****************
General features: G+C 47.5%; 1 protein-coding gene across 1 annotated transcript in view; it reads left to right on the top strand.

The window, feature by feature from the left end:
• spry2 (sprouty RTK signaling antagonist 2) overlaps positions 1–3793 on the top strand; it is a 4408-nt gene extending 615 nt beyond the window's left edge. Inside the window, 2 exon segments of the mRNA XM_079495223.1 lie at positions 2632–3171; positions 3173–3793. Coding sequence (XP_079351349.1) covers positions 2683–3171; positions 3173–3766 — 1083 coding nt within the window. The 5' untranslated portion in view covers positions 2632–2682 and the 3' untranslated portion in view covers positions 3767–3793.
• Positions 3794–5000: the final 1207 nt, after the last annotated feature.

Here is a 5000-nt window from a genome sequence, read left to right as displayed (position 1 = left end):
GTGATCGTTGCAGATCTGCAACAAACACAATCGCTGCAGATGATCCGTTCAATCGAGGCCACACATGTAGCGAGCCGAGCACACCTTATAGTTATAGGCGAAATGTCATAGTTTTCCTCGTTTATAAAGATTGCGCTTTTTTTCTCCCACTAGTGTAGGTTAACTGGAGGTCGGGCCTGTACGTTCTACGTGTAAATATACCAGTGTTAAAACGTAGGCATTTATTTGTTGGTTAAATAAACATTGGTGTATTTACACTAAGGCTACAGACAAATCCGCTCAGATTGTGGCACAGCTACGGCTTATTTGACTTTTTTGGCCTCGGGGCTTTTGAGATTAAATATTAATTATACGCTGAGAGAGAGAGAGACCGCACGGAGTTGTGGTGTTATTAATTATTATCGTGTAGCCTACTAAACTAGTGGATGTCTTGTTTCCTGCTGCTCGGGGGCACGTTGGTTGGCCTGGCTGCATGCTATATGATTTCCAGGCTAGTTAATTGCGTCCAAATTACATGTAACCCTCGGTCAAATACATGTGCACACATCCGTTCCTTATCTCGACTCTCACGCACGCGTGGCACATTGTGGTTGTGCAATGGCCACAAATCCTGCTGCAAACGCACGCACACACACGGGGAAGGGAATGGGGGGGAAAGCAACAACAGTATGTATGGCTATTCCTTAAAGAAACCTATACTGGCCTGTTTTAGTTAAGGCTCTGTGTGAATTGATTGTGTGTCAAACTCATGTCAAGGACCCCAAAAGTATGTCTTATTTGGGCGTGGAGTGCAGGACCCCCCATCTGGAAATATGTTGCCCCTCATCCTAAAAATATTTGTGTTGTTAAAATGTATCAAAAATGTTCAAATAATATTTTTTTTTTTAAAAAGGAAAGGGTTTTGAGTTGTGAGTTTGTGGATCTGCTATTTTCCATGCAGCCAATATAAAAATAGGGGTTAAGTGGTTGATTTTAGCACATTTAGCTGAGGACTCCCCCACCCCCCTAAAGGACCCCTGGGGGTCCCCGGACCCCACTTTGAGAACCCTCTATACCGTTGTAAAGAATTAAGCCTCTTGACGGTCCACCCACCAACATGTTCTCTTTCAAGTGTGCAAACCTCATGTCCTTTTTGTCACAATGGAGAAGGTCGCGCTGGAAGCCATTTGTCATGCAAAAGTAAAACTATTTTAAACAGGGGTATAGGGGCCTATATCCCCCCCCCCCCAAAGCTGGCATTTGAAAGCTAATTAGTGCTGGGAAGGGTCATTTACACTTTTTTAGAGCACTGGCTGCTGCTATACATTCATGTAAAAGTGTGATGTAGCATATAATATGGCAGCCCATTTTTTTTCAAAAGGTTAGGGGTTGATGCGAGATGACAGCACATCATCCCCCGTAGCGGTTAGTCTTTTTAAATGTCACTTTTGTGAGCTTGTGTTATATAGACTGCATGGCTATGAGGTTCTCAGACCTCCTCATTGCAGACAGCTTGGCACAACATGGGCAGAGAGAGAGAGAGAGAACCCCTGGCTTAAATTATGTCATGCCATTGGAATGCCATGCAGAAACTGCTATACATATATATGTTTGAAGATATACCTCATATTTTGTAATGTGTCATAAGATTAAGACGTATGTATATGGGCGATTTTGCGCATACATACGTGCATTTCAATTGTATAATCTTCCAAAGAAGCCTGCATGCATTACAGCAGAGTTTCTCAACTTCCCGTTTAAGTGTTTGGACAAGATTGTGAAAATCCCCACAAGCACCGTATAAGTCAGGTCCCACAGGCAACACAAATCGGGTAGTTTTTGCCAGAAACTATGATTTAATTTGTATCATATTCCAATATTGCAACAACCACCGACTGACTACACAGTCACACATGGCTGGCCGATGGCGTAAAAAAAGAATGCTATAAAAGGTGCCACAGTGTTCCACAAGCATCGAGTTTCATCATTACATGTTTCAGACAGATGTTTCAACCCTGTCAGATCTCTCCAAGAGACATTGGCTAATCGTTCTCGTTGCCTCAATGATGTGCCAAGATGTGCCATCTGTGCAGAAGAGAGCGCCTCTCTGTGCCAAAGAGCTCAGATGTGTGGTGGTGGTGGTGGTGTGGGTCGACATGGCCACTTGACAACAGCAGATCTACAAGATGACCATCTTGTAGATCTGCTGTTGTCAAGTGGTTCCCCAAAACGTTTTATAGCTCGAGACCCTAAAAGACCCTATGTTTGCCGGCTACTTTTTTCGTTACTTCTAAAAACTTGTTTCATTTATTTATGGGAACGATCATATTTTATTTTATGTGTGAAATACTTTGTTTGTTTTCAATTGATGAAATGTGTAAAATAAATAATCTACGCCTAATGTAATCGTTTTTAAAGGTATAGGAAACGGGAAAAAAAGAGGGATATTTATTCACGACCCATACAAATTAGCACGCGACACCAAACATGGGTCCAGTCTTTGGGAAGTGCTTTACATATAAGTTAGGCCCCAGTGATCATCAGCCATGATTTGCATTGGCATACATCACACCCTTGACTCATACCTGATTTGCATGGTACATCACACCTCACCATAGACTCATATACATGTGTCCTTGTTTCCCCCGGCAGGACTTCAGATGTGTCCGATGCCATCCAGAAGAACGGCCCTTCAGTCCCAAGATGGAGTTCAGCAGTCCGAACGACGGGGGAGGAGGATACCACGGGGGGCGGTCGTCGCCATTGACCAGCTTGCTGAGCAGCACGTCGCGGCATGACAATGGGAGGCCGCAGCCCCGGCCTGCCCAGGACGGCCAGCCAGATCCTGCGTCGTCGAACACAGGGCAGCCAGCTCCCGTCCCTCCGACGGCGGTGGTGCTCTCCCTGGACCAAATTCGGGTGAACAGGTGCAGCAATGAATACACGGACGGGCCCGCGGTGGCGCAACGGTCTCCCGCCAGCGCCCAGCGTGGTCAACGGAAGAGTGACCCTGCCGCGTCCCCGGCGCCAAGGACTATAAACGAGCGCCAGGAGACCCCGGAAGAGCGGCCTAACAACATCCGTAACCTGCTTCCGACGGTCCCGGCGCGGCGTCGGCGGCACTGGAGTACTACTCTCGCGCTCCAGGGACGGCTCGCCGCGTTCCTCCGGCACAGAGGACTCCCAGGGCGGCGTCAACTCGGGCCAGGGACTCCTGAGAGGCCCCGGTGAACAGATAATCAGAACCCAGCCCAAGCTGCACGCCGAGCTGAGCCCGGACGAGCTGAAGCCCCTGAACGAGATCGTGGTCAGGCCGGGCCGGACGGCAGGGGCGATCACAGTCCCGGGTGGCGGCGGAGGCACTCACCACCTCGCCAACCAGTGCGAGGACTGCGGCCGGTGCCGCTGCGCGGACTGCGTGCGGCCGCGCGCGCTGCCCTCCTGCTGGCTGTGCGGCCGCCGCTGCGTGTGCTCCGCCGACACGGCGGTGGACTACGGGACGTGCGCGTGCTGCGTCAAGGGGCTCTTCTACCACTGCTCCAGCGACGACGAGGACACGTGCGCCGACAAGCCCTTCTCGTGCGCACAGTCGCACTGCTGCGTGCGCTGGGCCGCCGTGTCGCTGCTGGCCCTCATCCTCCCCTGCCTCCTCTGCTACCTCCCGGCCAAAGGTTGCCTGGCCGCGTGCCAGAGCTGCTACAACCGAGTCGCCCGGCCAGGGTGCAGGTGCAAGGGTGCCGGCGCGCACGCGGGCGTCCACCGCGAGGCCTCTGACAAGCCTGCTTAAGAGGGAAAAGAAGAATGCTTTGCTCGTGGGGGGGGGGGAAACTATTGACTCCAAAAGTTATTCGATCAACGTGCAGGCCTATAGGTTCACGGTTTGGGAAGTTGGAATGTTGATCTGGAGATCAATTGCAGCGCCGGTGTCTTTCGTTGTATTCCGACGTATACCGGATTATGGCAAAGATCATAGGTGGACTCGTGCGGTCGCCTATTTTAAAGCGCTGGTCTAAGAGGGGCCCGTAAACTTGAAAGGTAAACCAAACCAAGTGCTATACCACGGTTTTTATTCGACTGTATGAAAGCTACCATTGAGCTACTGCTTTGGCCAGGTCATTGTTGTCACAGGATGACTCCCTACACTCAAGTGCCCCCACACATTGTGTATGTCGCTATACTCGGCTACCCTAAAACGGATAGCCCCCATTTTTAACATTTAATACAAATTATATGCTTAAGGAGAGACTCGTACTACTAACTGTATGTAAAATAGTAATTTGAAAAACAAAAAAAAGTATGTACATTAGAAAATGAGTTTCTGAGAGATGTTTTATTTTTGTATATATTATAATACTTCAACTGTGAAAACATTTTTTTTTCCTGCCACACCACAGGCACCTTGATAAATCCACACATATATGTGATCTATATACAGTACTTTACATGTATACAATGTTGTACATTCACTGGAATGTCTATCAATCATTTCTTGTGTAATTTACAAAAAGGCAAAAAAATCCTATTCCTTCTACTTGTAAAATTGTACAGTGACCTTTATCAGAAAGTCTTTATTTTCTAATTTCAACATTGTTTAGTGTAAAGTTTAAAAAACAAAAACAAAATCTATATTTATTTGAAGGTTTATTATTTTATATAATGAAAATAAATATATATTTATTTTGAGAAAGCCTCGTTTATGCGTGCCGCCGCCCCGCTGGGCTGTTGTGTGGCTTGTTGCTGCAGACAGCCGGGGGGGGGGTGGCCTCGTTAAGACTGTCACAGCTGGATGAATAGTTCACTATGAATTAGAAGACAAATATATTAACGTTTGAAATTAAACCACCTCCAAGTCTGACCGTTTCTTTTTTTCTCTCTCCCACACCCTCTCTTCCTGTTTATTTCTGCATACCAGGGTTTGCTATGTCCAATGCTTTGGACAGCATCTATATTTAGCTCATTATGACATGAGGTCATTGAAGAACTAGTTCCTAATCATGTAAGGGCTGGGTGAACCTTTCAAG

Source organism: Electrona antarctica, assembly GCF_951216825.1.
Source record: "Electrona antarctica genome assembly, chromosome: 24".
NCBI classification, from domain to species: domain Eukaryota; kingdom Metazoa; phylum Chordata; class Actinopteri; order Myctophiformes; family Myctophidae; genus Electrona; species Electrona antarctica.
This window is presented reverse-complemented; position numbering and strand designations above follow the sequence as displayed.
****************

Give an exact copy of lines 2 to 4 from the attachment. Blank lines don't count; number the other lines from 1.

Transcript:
The window, feature by feature from the left end:
• spry2 (sprouty RTK signaling antagonist 2) overlaps positions 1–3793 on the top strand; it is a 4408-nt gene extending 615 nt beyond the window's left edge. Inside the window, 2 exon segments of the mRNA XM_079495223.1 lie at positions 2632–3171; positions 3173–3793. Coding sequence (XP_079351349.1) covers positions 2683–3171; positions 3173–3766 — 1083 coding nt within the window. The 5' untranslated portion in view covers positions 2632–2682 and the 3' untranslated portion in view covers positions 3767–3793.
• Positions 3794–5000: the final 1207 nt, after the last annotated feature.